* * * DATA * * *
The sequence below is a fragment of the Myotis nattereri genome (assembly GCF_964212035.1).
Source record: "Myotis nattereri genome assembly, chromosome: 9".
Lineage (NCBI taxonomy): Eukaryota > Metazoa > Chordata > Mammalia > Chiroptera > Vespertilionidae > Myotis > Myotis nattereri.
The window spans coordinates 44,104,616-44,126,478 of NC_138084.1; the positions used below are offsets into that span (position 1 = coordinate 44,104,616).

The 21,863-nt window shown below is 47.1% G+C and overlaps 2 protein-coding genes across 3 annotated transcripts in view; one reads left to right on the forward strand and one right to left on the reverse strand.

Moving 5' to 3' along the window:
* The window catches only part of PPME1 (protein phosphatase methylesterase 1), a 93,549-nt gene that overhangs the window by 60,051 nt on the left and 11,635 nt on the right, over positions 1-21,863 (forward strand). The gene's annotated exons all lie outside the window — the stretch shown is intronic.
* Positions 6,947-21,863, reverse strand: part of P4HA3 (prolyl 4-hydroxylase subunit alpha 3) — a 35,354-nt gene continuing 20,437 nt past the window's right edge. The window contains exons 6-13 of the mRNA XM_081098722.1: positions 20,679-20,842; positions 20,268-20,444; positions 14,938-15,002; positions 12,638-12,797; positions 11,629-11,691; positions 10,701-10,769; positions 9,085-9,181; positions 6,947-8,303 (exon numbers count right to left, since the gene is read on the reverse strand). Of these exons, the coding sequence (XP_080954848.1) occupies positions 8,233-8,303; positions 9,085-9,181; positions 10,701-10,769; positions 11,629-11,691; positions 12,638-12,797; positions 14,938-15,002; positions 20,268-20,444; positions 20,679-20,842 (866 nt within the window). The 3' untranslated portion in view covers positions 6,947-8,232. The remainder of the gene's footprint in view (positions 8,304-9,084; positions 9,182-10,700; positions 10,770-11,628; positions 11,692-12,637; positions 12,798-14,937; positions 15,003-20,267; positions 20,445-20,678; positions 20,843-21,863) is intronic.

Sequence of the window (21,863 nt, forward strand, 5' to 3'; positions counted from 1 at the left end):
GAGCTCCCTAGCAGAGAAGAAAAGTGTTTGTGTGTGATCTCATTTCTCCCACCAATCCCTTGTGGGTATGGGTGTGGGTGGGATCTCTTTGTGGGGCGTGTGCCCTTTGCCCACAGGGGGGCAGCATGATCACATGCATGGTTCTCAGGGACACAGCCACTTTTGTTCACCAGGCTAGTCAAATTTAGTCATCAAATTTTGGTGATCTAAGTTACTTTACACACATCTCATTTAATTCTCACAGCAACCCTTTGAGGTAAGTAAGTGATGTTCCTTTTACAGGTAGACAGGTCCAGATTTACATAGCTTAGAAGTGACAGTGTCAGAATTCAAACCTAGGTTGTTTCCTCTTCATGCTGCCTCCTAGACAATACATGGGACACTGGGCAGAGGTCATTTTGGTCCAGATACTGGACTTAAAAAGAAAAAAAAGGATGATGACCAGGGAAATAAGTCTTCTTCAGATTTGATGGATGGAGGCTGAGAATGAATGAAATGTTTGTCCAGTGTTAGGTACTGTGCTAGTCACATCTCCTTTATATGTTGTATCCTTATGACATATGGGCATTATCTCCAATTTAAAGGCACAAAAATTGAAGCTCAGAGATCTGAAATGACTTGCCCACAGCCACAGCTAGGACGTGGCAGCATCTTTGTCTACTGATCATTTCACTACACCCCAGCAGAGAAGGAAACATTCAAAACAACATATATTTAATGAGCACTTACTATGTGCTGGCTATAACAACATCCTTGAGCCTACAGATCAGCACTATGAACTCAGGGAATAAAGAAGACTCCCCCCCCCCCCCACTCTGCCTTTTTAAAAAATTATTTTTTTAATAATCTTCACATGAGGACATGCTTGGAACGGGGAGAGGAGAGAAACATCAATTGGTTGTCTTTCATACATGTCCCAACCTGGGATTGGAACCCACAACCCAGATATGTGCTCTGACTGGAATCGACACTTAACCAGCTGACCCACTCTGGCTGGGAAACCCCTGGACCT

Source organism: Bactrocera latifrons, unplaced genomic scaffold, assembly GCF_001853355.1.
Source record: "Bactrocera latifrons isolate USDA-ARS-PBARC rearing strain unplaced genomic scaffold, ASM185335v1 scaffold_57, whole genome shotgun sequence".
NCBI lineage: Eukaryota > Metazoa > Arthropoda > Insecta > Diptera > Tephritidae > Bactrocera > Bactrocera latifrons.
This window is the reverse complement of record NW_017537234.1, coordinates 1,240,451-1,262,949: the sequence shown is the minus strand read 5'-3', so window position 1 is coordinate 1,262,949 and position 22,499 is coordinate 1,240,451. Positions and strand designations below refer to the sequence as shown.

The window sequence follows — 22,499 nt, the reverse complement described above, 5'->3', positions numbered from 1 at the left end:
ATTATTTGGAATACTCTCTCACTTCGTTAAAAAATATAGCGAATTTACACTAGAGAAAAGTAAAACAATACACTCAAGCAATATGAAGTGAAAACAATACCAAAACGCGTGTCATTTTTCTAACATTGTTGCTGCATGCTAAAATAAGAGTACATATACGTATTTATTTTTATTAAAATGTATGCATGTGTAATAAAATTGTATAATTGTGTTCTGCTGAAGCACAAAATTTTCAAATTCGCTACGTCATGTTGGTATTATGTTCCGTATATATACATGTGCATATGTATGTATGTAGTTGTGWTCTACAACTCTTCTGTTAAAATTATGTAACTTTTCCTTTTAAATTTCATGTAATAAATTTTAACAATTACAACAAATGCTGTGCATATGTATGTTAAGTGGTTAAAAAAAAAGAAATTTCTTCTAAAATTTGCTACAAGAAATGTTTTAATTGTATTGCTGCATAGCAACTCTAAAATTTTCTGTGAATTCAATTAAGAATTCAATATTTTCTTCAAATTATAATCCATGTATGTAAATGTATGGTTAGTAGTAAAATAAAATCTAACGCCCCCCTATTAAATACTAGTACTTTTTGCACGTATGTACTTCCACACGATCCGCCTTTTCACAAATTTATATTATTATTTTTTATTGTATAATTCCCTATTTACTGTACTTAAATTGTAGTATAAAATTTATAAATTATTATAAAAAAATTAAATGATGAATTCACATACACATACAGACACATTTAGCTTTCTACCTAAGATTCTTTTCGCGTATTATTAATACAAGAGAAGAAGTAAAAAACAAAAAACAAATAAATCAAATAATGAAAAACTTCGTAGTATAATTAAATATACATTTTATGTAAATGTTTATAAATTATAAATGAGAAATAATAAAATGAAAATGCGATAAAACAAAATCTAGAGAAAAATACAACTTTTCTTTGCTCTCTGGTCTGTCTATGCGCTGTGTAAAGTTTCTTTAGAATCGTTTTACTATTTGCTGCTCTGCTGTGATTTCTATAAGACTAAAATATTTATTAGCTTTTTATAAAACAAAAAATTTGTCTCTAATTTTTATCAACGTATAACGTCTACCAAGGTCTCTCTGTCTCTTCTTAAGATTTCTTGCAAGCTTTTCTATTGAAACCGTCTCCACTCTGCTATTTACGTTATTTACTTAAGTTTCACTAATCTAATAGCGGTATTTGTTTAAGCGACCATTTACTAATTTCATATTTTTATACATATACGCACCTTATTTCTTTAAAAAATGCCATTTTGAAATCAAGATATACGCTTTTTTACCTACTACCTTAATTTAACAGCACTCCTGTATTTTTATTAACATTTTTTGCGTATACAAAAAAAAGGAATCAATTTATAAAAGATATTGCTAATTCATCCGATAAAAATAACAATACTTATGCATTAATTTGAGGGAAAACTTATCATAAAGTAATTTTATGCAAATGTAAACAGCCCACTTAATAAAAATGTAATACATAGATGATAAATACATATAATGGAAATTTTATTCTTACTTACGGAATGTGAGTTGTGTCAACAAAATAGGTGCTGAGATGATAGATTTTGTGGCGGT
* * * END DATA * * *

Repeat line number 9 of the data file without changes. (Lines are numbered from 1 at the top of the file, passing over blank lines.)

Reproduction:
Sequence of the window (21,863 nt, forward strand, 5' to 3'; positions counted from 1 at the left end):